Then… we wait.
Grandpa has left the house for the evening, to where I’m not sure, but I assume he’s gone bowling or to some similar male past time with his friends. This is a women-only evening. I don’t know what Grandma would have done if we’d been grandsons and not granddaughters. Maybe we would have still been honorary “mahj”ladies?
Grandma has changed into a nicer outfit. Nothing too fancy, but out of the cleaning clothes she’d been wearing all day.
The summer sun begins its dip toward the horizon. My sister and I watch the front driveway through the long, pleated drapes in the living room until the first car arrives. Then there’s all the excitement as the first of grandma’s friends bursts through the front door, ringing the little bells as the door swings open, then shuts, takes off her jacket to hang in the front closet, checks her hair in the hall mirror, strides into the kitchen or living room, kisses my grandmother, stops to appraise us two girls quickly, then exclaims:
Kayn aynhoreh! Look how how much you’ve grown! Shaine maidela. Such beautiful girls!
This repeats three more times.
These friends and my grandmother, there were typical housewives by day, meeting up at the sawdust-floored butcher shops, the bakeries, the banks, or under the enormous hair dryers at the hairdresser’s. But tonight, they are exotic and full of mystery, keepers of womanly secrets.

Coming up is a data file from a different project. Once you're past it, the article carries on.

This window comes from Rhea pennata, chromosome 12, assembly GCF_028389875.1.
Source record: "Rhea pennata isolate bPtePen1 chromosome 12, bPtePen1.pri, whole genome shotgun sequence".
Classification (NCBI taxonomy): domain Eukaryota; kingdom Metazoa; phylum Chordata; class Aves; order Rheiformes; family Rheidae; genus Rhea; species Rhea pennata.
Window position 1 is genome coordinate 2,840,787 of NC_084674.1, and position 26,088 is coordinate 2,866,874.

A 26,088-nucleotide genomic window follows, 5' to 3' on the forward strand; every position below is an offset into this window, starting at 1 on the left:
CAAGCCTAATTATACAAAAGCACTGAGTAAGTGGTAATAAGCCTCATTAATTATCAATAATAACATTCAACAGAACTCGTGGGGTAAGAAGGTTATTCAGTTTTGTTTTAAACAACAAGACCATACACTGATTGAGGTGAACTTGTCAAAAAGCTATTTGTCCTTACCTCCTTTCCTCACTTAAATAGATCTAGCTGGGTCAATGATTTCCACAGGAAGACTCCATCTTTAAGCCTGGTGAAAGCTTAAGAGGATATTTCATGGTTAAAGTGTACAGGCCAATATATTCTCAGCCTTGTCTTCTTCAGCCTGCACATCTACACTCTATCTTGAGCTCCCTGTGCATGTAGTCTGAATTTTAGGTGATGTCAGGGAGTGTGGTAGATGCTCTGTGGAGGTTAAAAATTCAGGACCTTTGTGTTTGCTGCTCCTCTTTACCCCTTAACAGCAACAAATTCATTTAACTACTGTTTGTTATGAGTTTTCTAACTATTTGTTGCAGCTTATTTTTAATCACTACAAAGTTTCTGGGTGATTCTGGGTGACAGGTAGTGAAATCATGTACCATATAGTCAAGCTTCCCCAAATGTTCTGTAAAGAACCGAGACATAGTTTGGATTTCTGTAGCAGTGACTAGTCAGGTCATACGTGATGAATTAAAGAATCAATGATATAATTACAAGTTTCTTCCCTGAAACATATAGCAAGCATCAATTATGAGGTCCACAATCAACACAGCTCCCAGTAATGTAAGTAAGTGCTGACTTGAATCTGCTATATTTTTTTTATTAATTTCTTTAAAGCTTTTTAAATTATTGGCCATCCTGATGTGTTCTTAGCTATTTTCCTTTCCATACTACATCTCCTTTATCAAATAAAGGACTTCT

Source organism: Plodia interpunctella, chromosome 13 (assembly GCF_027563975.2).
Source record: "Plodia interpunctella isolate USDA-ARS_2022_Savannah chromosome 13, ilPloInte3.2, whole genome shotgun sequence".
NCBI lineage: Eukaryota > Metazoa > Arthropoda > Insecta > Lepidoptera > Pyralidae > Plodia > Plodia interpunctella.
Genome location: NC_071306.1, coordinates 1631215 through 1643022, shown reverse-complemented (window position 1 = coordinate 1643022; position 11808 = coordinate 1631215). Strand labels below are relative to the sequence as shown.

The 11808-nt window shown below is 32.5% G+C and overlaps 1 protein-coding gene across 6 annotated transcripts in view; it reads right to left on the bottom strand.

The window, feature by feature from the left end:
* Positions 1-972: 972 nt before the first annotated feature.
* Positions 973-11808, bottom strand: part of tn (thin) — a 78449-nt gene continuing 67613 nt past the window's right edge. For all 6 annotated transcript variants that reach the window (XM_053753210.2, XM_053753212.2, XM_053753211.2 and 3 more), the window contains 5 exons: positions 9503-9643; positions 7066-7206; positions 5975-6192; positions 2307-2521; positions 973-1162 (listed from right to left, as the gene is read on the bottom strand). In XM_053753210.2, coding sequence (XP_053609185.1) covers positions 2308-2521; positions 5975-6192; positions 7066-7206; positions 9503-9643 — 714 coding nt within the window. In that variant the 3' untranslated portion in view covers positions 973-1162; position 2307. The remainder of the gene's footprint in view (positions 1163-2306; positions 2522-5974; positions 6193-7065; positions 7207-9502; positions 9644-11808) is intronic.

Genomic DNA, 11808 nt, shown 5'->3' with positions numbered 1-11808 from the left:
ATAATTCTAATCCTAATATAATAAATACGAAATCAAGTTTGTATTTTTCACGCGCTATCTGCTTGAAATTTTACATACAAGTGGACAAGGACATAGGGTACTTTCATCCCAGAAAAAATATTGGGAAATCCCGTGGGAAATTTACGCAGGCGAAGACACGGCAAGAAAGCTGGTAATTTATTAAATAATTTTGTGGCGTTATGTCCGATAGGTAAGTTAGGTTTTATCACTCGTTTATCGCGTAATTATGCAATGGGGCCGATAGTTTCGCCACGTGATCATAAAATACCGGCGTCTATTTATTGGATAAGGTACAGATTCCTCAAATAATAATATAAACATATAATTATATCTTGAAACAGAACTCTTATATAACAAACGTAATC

Unlike our mother, they wear jewelry and makeup and perfume, and have their hair done every week. They wear clothes in bold and artificial-seeming colors, dressed in pinks and purples and blues that looked like dyed carnations. They have dressmakers. They know everyone’s families. They know everyone’s secrets. They speak quickly, with loud voices, in many exclamations, switching in mid sentence from English to Yiddish and back to English again in a seamless stream of gossip and jokes. They speak in hushed voices, mostly in Yiddish, with sympathy and about illness, divorce, and disaster. My sister and I try to track these more serious plots by following the few Yiddish words we’ve learned and the names the women mention.
I adore these glamorous housewives and see these evenings as mini initiations into the world of mature women. They talk differently when the men aren’t about. They’re loud, forward, and, I suspect, a bit naughty (though their naughtiness mostly goes over my head). A tiny fly on the wall, I bask in their friendship and laughter.